Joanda Kevin Yoga Aditama
Bachelor of Political Science in International Relations of Universitas Muhammadiyah Yogyakarta & Local Engagement Staff of Jogja SDGs
The Indonesian government had been prematurely easing restrictions on activities and movements to restart the economy, which gives a false sense of security to all. However, this decision has begun showing adverse effects, including increased health risks for low-income earners, particularly in relation to access to clean water and health protection in light of economic activities.
Limited access to clean water
Before the COVID-19 outbreak, Indonesia has already been facing problems in relation to limited access to clean water. Data from the Indonesian Central Bureau of Statistics in 2018 show that only 74 percent of Indonesians living in urban areas have adequate access to drinking water (Nasir S. , 2020). This has been the case for low-income people (≤Rp.1.8 million or USD 127.4 income per month) who live in high-density cities. Including Jakarta dwellers who could not access and afford clean water services because most of clean water service are still managed by private companies (Ambari, 2020).
To mitigate the spread of the virus, the Indonesian appealed the public to regularly wash their hands with water for 20 seconds. This will reduce chances of getting infected by 40 percent t (Nasir S. , 2020). It also encouraged people to bathe and wash their clothes immediately after returning from outdoor activities.
Nevertheless, such practices prove to be challenging low-income earners, who have limited access to clean water and hygienic products. (Firdaus, 2018). Some have to even spend Rp360.000,00 (USD 27) per month to buy water for daily needs consumption (Syakriah, 2020). Those who live by the riverbanks are forced to use unhygienic river water to fend for their needs. (Haira, 2019). Even worse, current data shows 70.53 percent have experienced a dramatic decrease of income due to economic restrictios caused by Covid-19 (Putranto, et al., 2020). This means that, at present and in the future, there will be a spike in the number of high risk individuals due to their inability to comply with guidelines for basic hygiene.
More physical interaction may lead to health deterioration
As part of enabling the reopening of the local economy, traditional markets have been allowed to open. However, they have been unable provide opportunities for vendors and shoppers to protect themselves from getting infected by Covid-19. Hand-washing facilities are scarce, and physical distancing is difficult to practice. In Jakarta, this led to the closure of 19 traditional markets after 51 vendors are tested positive for the virus (Nasir, 2020).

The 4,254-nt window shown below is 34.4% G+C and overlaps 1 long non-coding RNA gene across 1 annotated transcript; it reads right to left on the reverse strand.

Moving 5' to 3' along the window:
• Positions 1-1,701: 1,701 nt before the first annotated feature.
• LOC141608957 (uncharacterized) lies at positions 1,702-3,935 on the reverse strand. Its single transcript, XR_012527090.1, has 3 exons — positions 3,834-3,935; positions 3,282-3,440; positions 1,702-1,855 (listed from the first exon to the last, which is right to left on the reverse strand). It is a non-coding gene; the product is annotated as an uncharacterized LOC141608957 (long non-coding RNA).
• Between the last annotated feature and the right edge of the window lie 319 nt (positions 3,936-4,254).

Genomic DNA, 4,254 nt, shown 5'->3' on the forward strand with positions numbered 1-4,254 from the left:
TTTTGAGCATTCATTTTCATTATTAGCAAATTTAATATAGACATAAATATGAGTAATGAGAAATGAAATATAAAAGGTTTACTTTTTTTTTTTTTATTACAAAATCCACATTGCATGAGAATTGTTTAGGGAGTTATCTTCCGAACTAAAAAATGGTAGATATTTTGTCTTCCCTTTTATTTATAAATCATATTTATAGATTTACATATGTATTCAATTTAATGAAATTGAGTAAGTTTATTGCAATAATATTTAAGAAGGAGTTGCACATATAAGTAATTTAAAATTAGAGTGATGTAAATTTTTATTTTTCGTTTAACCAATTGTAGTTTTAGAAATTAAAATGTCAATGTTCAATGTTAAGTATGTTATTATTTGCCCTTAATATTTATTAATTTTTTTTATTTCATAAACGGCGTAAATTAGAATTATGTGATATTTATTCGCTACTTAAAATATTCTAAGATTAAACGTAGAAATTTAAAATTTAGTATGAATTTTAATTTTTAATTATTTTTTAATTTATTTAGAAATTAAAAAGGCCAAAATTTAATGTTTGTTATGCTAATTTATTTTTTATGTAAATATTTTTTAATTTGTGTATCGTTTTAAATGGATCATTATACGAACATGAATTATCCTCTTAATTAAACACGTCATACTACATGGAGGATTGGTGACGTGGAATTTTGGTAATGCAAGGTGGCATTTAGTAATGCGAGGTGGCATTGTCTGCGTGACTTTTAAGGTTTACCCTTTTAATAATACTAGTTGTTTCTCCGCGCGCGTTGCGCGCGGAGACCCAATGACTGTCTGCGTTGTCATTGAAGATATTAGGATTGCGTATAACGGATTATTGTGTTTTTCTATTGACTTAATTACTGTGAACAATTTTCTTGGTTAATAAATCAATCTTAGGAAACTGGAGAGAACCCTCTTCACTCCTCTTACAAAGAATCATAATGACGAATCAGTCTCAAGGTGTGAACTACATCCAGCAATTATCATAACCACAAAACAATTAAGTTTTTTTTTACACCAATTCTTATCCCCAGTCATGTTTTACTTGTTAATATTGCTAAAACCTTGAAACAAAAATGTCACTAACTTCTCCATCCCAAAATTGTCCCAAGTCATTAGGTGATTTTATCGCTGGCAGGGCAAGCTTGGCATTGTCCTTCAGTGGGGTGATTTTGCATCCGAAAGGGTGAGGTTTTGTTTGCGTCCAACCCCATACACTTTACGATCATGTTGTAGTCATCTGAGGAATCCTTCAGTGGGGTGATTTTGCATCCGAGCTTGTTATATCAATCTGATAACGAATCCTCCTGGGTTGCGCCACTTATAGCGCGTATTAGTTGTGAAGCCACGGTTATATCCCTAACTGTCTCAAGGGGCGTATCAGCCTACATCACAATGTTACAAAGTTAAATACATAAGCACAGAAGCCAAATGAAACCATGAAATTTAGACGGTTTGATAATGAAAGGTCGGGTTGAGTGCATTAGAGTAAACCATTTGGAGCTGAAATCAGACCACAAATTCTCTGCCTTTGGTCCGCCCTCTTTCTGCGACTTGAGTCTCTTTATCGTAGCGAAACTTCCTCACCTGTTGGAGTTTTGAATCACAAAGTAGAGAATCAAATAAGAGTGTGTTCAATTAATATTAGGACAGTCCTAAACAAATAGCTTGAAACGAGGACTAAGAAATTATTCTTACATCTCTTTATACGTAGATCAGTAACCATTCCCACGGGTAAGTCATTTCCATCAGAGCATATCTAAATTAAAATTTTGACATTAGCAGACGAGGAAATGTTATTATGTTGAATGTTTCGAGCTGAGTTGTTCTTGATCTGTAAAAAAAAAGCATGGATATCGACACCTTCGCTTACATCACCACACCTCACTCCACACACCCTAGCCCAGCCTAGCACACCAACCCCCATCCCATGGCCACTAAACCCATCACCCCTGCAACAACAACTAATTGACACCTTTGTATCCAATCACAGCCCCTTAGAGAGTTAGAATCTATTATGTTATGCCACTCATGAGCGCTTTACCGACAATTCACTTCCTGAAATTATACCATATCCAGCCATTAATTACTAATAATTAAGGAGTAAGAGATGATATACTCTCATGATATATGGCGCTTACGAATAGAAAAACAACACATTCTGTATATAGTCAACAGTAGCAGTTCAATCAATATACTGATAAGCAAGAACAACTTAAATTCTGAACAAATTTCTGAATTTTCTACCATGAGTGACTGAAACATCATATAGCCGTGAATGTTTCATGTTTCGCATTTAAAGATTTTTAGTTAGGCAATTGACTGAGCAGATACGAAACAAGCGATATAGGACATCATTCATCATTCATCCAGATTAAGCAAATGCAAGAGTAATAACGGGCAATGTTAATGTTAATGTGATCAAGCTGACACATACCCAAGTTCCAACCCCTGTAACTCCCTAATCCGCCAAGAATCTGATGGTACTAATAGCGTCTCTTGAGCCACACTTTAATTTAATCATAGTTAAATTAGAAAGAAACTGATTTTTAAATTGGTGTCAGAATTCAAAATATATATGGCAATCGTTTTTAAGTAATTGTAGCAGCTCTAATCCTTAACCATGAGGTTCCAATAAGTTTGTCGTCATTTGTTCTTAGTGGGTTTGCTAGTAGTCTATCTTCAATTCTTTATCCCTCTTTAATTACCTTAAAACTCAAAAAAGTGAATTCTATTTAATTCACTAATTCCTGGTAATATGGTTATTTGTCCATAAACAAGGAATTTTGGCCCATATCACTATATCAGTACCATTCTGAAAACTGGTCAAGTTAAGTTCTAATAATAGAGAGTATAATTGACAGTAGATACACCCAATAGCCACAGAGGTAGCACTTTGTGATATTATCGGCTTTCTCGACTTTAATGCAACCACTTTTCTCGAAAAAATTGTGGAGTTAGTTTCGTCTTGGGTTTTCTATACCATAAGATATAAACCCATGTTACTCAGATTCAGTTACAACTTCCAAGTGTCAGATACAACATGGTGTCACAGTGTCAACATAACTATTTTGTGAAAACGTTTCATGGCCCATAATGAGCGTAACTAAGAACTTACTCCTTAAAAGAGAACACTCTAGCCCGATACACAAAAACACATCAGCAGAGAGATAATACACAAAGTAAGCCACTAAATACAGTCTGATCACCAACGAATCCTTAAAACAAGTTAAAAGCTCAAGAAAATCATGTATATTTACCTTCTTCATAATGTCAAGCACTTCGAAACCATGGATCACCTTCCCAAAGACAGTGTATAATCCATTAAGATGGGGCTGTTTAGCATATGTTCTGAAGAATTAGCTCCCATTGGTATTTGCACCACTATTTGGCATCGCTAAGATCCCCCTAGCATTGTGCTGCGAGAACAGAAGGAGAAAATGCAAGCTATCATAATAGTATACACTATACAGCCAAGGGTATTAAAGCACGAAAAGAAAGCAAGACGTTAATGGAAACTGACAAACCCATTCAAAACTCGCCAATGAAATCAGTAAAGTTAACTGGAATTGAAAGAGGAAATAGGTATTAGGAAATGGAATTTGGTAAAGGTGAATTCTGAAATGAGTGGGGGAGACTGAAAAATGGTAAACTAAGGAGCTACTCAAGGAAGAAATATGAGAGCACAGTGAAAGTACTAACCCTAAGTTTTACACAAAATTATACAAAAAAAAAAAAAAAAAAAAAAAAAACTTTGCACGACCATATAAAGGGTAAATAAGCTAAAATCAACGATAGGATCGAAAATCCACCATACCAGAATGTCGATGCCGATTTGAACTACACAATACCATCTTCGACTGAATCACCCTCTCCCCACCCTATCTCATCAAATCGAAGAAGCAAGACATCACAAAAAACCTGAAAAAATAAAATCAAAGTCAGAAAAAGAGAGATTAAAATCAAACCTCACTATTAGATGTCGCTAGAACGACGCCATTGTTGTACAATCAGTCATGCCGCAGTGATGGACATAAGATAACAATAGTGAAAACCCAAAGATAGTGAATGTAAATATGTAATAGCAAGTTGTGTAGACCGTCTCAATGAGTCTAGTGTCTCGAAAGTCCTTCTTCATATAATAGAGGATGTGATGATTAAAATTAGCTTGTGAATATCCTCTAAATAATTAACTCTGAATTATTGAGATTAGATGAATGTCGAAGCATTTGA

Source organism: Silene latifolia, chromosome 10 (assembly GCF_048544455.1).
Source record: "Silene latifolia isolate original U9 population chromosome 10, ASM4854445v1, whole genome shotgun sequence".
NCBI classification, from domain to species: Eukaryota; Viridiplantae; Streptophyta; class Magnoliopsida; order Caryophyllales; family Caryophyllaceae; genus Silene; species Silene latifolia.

Ride-hailing service drivers also have to deal with the similar problem. Even if the government allows them to carry passengers again, however with health protocols, direct interaction with the passenger is unavoidable (Silviana, 2020).
Some local government units and the private sector have already stepped up to address various issues. For example, the local governments of Surabaya and Malang decided to enforce free of charge of water bill during the crisis for clean water service consumers. A response was also taken by Gojek, which just launched a health control mechanism at the end of June (Silviana, 2020). However, there is still much more to do to protect these people.
There is still so much do be done to protect people from Covid-19. First, affordable, or even free, access to clean water has to be made available to all—despite one’s geographic location and economic status. It must also invest on hand-washing stations in public places such as traditional markets. It must also provide incentives for businesses who closely monitor the health status of their employees and patrons. Finally, the government must integrate public health in all strategic measures concerning social and economic activities throughout the country. As Indonesia’s Covid-19 cases continue to rise, the government must remind itself of its primary duty to protect anyone from being the next probable prey of this deadly virus.
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Firdaus, F. (2018, May 21). Jakarta’s Water Woes. Retrieved June 16, 2020, from New Internationalist: https://newint.org/features/2018/05/21/ending-jakartas-water-woes
Haira, N. (2019, April 18). The Crisis of Clean Water in the Riverbank Residents . Retrieved June 16, 2020, from Project Child: https://projectchild.ngo/blog/2019/04/18/the-crisis-of-clean-water-in-the-riverbank-residents/
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Putranto, W. P., Riyadi, Larasaty, P., Kurniasih, A., Pratiwi, A. I., Saputri, V. G., et al. (2020). Hasil Survei Sosial Demografi Dampak COVID-19. Jakarta: Badan Pusat Statistik Republik Indonesia.
Silviana, C. (2020, June 10). Indonesia allows Gojek and Grab to carry passengers again. Retrieved June 16, 2020, from KrASIA: https://kr-asia.com/indonesia-allows-gojek-and-grab-to-carry-passengers-again
Syakriah, A. (2020, March 24). Hand washing to counter COVID-19 still a luxury for Indonesia’s urban poor. Retrieved June 15, 2020, from The Jakarta Post: https://www.thejakartapost.com/news/2020/03/24/hand-washing-to-counter-covid-19-still-a-luxury-for-indonesias-urban-poor.html